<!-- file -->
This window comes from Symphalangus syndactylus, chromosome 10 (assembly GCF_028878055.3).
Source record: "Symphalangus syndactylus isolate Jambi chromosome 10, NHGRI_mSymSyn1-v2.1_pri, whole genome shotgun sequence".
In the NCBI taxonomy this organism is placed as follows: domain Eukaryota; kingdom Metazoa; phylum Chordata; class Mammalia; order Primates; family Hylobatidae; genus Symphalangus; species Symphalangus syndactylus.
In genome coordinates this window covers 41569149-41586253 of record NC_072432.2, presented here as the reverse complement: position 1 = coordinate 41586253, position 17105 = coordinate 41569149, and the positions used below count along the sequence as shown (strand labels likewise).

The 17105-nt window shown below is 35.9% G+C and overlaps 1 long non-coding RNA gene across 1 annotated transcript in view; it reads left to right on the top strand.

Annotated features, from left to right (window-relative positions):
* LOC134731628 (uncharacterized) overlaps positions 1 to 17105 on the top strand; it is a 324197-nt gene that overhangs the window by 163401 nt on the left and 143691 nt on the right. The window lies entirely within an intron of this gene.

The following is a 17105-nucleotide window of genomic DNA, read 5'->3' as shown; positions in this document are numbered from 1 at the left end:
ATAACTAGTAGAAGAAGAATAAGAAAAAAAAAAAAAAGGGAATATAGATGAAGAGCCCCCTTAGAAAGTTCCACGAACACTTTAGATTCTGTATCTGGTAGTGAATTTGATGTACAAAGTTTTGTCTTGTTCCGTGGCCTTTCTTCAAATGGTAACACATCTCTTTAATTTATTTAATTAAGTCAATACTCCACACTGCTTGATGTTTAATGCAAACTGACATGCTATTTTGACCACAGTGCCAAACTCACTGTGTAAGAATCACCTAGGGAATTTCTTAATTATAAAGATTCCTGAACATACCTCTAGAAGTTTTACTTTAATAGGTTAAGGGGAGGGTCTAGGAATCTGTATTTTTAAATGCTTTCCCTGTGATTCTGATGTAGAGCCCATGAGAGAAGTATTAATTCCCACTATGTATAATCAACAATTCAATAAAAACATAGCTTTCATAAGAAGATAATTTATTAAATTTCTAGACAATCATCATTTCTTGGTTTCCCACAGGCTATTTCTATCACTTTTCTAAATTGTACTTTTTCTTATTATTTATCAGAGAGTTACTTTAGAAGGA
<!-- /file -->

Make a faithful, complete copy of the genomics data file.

This window comes from Symphalangus syndactylus, chromosome 10 (assembly GCF_028878055.3).
Source record: "Symphalangus syndactylus isolate Jambi chromosome 10, NHGRI_mSymSyn1-v2.1_pri, whole genome shotgun sequence".
In the NCBI taxonomy this organism is placed as follows: domain Eukaryota; kingdom Metazoa; phylum Chordata; class Mammalia; order Primates; family Hylobatidae; genus Symphalangus; species Symphalangus syndactylus.
In genome coordinates this window covers 41569149-41586253 of record NC_072432.2, presented here as the reverse complement: position 1 = coordinate 41586253, position 17105 = coordinate 41569149, and the positions used below count along the sequence as shown (strand labels likewise).

The 17105-nt window shown below is 35.9% G+C and overlaps 1 long non-coding RNA gene across 1 annotated transcript in view; it reads left to right on the top strand.

Annotated features, from left to right (window-relative positions):
* LOC134731628 (uncharacterized) overlaps positions 1 to 17105 on the top strand; it is a 324197-nt gene that overhangs the window by 163401 nt on the left and 143691 nt on the right. The window lies entirely within an intron of this gene.

The following is a 17105-nucleotide window of genomic DNA, read 5'->3' as shown; positions in this document are numbered from 1 at the left end:
ATAACTAGTAGAAGAAGAATAAGAAAAAAAAAAAAAAGGGAATATAGATGAAGAGCCCCCTTAGAAAGTTCCACGAACACTTTAGATTCTGTATCTGGTAGTGAATTTGATGTACAAAGTTTTGTCTTGTTCCGTGGCCTTTCTTCAAATGGTAACACATCTCTTTAATTTATTTAATTAAGTCAATACTCCACACTGCTTGATGTTTAATGCAAACTGACATGCTATTTTGACCACAGTGCCAAACTCACTGTGTAAGAATCACCTAGGGAATTTCTTAATTATAAAGATTCCTGAACATACCTCTAGAAGTTTTACTTTAATAGGTTAAGGGGAGGGTCTAGGAATCTGTATTTTTAAATGCTTTCCCTGTGATTCTGATGTAGAGCCCATGAGAGAAGTATTAATTCCCACTATGTATAATCAACAATTCAATAAAAACATAGCTTTCATAAGAAGATAATTTATTAAATTTCTAGACAATCATCATTTCTTGGTTTCCCACAGGCTATTTCTATCACTTTTCTAAATTGTACTTTTTCTTATTATTTATCAGAGAGTTACTTTAGAAGGA